truo or false, It fairly Illustrate thostagoof
montnl progreM. When tho pioneers motto
lay oir tho town and chop tho timber from
tho prlncliKil streets, looking forward uven
then with tho liox that It should bo tho per
manunt stnto capital, an nnlmntod discussion
nroM) ns to giving It n sufllclontly high sound
ing namo. Appealing to tho only scholar
who was present, tho j)loneer wore Informed
that It would 1m most appropriate to uamo
tho futuro city after somo trlbo of Indians,
and, added tho scholar, "I have read of a
very unclont trlbo of sn vagus named tho Van
dals, who moved south through this country
and conquered Homo." Accordingly tho
namo Vandal was accepted as locally appro
priate, nud tho namo of Uio town was thonco
forth Vandalla.
Early in his IlllnoU career Mr. Lincoln de
veloped that wonderful capacity for telling a
story to llluttrata On ono occasion, spook
ing of an InquUltivo nolghbor who was
troubled to keep tho run of tho candidates,
and, tensing Mr. Lincoln for somo opinions,
"Job reminds mo of Pidjo Rltloy, down at
Widow Branch's. Tho widow had a flno
growth of glrlsollvo Drenches, thoy used to
call thorn llvo bright cr'-turos, nnd ono son.
Pooplo said tho old folks not out to havo ten
daughters preferred n'rls; but concluded,
after tho fifth, to put fill tho womanlshness of
flvo moro Into ono son. Any way, young
Phil Branch didn't seem to lw of much uso as
a man. Tho girls wcro all grown up nnd
marrlagcnblo for aver so Ion;; hut when any
ouo of them began to bo courted, l'bll
would stop In and do somo lidlculous thin;;
to upsot tho wlutlo business. Plilgo Ilisloy
was n ktran.r, nud when ho moved Into Cal
houn county ho gavo out ho was In boarcb of
n wifo, so Iio was taken to Widow Branch's
In n frleudly way, nnd imscd n merry llrst
evening When ho took leave, that usnlots
brother hung ou to hhn, nnd tried to llnd out
what ho t bought of tho girls, Pldgo wouldn't
nay much except that ho liked tho yomigest
one's way of Ilxlng hor curls; and tho very
noxt tlmo ho called thcro, what do you think!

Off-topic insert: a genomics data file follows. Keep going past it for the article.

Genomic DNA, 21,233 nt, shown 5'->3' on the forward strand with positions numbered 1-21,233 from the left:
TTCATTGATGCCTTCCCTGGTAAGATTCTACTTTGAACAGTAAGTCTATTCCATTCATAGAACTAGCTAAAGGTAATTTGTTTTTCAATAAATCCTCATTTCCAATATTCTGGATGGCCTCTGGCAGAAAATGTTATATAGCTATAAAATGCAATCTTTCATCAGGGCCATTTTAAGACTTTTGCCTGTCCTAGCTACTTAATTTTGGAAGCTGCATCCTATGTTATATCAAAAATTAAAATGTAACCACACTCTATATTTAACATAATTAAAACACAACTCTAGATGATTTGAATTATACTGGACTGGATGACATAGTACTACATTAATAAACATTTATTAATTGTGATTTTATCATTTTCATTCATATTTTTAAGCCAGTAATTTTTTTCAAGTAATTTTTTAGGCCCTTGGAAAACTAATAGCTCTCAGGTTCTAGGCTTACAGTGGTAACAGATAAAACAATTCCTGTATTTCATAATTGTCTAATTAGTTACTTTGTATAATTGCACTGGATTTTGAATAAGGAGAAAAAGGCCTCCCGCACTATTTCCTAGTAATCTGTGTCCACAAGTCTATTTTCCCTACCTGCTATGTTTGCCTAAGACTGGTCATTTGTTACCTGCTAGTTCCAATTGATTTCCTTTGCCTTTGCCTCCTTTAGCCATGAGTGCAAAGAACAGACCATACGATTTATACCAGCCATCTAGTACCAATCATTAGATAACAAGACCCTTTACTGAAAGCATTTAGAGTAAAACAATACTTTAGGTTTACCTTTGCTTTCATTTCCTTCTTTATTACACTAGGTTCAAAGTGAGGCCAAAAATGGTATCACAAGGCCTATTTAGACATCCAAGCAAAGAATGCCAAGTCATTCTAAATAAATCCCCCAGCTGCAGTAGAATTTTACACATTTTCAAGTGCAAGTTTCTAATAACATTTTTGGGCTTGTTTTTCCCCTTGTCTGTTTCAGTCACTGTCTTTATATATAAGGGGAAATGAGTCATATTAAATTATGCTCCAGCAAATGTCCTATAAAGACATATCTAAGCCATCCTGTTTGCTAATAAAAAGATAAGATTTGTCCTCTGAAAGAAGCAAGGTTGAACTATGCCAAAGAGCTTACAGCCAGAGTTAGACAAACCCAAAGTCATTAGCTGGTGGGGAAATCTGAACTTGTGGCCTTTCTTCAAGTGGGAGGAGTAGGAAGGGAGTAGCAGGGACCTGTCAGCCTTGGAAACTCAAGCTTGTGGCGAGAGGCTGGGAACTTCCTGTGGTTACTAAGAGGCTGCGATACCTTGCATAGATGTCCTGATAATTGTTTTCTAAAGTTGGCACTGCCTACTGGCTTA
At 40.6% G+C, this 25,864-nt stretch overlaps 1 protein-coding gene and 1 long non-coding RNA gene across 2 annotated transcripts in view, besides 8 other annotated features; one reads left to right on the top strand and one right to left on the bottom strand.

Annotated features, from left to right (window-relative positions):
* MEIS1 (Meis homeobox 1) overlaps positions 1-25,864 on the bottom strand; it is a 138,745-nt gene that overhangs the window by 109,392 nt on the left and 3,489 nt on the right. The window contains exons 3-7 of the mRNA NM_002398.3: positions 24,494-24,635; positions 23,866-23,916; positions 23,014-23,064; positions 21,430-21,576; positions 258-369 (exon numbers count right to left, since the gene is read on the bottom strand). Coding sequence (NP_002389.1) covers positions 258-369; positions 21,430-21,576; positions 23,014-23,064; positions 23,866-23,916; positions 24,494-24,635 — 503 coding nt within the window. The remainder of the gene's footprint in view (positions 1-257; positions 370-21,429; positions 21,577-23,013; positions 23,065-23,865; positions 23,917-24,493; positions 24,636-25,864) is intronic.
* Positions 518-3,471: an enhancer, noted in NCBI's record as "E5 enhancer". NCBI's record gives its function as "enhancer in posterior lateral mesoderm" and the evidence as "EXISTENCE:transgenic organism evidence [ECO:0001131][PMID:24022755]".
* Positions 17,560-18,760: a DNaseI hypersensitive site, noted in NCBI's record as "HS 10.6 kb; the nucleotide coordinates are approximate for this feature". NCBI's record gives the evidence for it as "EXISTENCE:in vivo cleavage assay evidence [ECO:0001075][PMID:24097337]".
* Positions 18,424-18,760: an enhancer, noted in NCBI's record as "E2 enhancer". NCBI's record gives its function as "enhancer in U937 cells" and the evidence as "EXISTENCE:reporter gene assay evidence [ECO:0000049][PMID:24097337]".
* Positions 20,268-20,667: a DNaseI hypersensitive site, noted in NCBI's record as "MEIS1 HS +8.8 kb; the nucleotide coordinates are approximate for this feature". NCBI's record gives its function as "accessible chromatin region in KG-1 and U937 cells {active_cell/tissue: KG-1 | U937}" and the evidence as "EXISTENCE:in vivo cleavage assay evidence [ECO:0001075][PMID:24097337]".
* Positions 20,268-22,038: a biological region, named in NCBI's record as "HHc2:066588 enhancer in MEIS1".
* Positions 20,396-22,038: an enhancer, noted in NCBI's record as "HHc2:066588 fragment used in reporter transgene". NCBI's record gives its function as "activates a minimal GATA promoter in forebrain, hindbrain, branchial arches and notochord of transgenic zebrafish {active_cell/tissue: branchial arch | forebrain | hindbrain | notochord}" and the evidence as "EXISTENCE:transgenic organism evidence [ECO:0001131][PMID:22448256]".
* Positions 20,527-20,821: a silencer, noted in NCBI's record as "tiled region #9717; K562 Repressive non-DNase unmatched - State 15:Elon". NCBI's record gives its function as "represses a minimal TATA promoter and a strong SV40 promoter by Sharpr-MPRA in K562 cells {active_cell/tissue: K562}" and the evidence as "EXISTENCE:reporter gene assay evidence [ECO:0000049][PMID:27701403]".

threo out of tho llvo had their hair put up
Just tho saino way all In curls. Tbo young
est didn't nvim woll ploaxed, but Plilgo on
Joyed hlnuolf, nnd when Phil camo around
Investigating ngalu ho lot on that ho was a
good donl taken by n tasty cap tho oldest
daughter wore," Presently Pldgo looked In
onco moro of nn evening, and tho llrst thing
ho saw was that four of tho girls had tho
somo Idontlca) nort of cap ou their heads.
That night ho gavo n llttlo tho most
attention to tho ono who wore no cap, Just
for contrariness, 1 suppose; nnd when Pull
uroncu camo prownng n low unys oiler rmgo
couldn't linln uivlrv nltlinnMi Im ivno n hlf.
sliy of Phil by tliat tlmo, that ho uovor saw a
nicer plcturo than tho mhldlo sister of tho
flvo, so plump, and fresh, and sparkling, with
hor low nocked frock and short slcovc Sun
day evening ho dropiwd in after ten, having
mentioned to tho widow, at afternoon meet
ing, that bo lntendod to do so, and
thoro wcro tho wholo llvo In a row, all In
low nocks and thort sleeves. That boomed
to sot Plilgo to rclloctlng bard, and tho upshot
of It wa ho uovor wont near tho Widow
Branch's again. Ho was talked to n good
deal about It, but you could got nothing out
of him except that tliero was altogether too
much want of dissimilarity la tho Branch
family, and bo couldnt too tho utility of a lot
of sisters Iwlng so unanimous. You see, Job,"
concluded Mr. Llucoln, "tho moro bo saw of
"em the mora bo couldn't tell ono from
another. "
Dow the Llncolu Stock Was I'Uiited on
the "Dark and moody Uroiuid."
Turn back your Imagination, courteous
reader, ouo hundred and nlno years and look
upon a picture of tho wilderness. A small
train of tho canoe shaped and white topped
Virginia wagons of that tlmo wcro leaving
Rockingham county, Vo,, for the wilderness
of JContucky, The war for Independence was
not yot closed, and all tho vast region west of
tho Alleguanlos was tho homo of tho wild
beast and the savage. Tho French were at
New Orleans, St. Louk, Kaskastls and Vin
chutes; tho Spaniards had flourishing mis
steal la Texas, New Mexico and California,
aad along the northern lakes a few Jesuit
priests aad French traders skirted the wilder
asm Witt these exceptions all was waste
and wild, At such a tlmo tho Virginia
plonorrs started to Join Daniel lloono, nnd at
tho head nf tho expedition wan Abraham
Llncolu, grnmlfiithcr of tho Liberator.
Tho llritt Llurolns camo from Norfolk, Mug
land, thoy furnished somo prominent men hi
tho colonial and revolutionary days; ono
branch located In Virginia, nud thenco Its
olTMioots liavofproad continuously to tho south
nnd nest. A thousand blogrnphieu hnvo given
us thrilling vlunsnf tho region to which they
went. Tor fourteen years, said Kcllx Urundy,
tho Indians killed an nvernguof three tcrnons
n month within soven miles of Noslivillo.
When wo went Into Kentucky to attend
court, nld Andrew Jnukwiu, wo scouted tho
woods im If marching to battlo, and If a lot of
men stood together to talk, oven In n town,
they stood Imrk to back by habit, ns they had
always dono In tho wimnUou tho watch for
Indians In nn environment of this nature
Alirnliuni Lincoln lived six years, acquired n
largo Hart of land ami Pcuod n farm In
Jefferson county, Ky One morning In 178(1
ho fell dead in his clearing, pierced by an
Indian's bullet. Ono son shut r-jmwissln and
dofcnded tho dwelling whllo another inn to
tho fort for help, and tho family was saved.